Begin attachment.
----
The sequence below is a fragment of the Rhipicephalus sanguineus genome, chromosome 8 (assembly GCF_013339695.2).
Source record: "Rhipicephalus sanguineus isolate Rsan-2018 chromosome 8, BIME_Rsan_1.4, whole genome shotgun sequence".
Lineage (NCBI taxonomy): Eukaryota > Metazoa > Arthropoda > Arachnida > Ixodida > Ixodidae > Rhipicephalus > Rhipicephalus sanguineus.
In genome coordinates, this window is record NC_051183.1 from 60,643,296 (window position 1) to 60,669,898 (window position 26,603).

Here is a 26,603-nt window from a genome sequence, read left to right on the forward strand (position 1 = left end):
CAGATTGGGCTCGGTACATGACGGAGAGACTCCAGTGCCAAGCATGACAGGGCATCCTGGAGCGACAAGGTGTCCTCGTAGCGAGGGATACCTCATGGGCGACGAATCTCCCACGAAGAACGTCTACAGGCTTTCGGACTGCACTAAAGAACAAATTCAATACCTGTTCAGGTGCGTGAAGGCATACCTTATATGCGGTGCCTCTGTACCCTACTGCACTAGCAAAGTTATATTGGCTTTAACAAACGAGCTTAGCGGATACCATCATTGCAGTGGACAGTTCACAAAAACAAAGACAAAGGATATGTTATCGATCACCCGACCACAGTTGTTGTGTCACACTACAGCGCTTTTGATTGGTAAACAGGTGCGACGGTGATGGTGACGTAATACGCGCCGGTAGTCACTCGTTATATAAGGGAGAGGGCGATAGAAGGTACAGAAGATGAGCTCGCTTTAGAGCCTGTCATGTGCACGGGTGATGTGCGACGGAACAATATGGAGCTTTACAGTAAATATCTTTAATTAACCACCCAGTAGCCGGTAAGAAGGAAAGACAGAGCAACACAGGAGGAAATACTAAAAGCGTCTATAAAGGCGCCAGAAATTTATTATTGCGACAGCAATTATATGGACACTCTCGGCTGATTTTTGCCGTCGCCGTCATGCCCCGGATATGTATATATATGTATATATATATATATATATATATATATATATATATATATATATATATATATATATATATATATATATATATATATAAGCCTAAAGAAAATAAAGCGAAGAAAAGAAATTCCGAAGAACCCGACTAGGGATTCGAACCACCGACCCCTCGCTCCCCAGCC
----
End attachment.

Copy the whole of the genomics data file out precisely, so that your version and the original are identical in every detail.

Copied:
The sequence below is a fragment of the Rhipicephalus sanguineus genome, chromosome 8 (assembly GCF_013339695.2).
Source record: "Rhipicephalus sanguineus isolate Rsan-2018 chromosome 8, BIME_Rsan_1.4, whole genome shotgun sequence".
Lineage (NCBI taxonomy): Eukaryota > Metazoa > Arthropoda > Arachnida > Ixodida > Ixodidae > Rhipicephalus > Rhipicephalus sanguineus.
In genome coordinates, this window is record NC_051183.1 from 60,643,296 (window position 1) to 60,669,898 (window position 26,603).

Here is a 26,603-nt window from a genome sequence, read left to right on the forward strand (position 1 = left end):
CAGATTGGGCTCGGTACATGACGGAGAGACTCCAGTGCCAAGCATGACAGGGCATCCTGGAGCGACAAGGTGTCCTCGTAGCGAGGGATACCTCATGGGCGACGAATCTCCCACGAAGAACGTCTACAGGCTTTCGGACTGCACTAAAGAACAAATTCAATACCTGTTCAGGTGCGTGAAGGCATACCTTATATGCGGTGCCTCTGTACCCTACTGCACTAGCAAAGTTATATTGGCTTTAACAAACGAGCTTAGCGGATACCATCATTGCAGTGGACAGTTCACAAAAACAAAGACAAAGGATATGTTATCGATCACCCGACCACAGTTGTTGTGTCACACTACAGCGCTTTTGATTGGTAAACAGGTGCGACGGTGATGGTGACGTAATACGCGCCGGTAGTCACTCGTTATATAAGGGAGAGGGCGATAGAAGGTACAGAAGATGAGCTCGCTTTAGAGCCTGTCATGTGCACGGGTGATGTGCGACGGAACAATATGGAGCTTTACAGTAAATATCTTTAATTAACCACCCAGTAGCCGGTAAGAAGGAAAGACAGAGCAACACAGGAGGAAATACTAAAAGCGTCTATAAAGGCGCCAGAAATTTATTATTGCGACAGCAATTATATGGACACTCTCGGCTGATTTTTGCCGTCGCCGTCATGCCCCGGATATGTATATATATGTATATATATATATATATATATATATATATATATATATATATATATATATATATATATATATATATATATATATATAAGCCTAAAGAAAATAAAGCGAAGAAAAGAAATTCCGAAGAACCCGACTAGGGATTCGAACCACCGACCCCTCGCTCCCCAGCC